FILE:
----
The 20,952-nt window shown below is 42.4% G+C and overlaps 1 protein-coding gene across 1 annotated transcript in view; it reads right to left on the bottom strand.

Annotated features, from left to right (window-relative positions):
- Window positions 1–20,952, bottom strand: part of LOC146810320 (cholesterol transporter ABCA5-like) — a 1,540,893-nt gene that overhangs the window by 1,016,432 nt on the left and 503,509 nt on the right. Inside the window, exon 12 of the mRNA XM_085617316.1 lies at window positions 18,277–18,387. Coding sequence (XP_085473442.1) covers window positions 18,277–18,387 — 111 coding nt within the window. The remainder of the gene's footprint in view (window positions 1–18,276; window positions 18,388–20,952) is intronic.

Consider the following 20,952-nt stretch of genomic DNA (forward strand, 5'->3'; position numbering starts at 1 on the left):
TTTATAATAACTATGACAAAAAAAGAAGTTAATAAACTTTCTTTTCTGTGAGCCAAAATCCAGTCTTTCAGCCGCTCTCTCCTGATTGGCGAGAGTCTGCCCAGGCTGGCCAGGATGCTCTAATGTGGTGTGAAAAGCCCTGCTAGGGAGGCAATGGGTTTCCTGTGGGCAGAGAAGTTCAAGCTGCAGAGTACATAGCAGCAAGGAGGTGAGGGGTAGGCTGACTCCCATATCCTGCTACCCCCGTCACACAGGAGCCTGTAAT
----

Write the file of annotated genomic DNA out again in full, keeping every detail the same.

The 20,952-nt window shown below is 42.4% G+C and overlaps 1 protein-coding gene across 1 annotated transcript in view; it reads right to left on the bottom strand.

Annotated features, from left to right (window-relative positions):
- Window positions 1–20,952, bottom strand: part of LOC146810320 (cholesterol transporter ABCA5-like) — a 1,540,893-nt gene that overhangs the window by 1,016,432 nt on the left and 503,509 nt on the right. Inside the window, exon 12 of the mRNA XM_085617316.1 lies at window positions 18,277–18,387. Coding sequence (XP_085473442.1) covers window positions 18,277–18,387 — 111 coding nt within the window. The remainder of the gene's footprint in view (window positions 1–18,276; window positions 18,388–20,952) is intronic.

Consider the following 20,952-nt stretch of genomic DNA (forward strand, 5'->3'; position numbering starts at 1 on the left):
TTTATAATAACTATGACAAAAAAAGAAGTTAATAAACTTTCTTTTCTGTGAGCCAAAATCCAGTCTTTCAGCCGCTCTCTCCTGATTGGCGAGAGTCTGCCCAGGCTGGCCAGGATGCTCTAATGTGGTGTGAAAAGCCCTGCTAGGGAGGCAATGGGTTTCCTGTGGGCAGAGAAGTTCAAGCTGCAGAGTACATAGCAGCAAGGAGGTGAGGGGTAGGCTGACTCCCATATCCTGCTACCCCCGTCACACAGGAGCCTGTAAT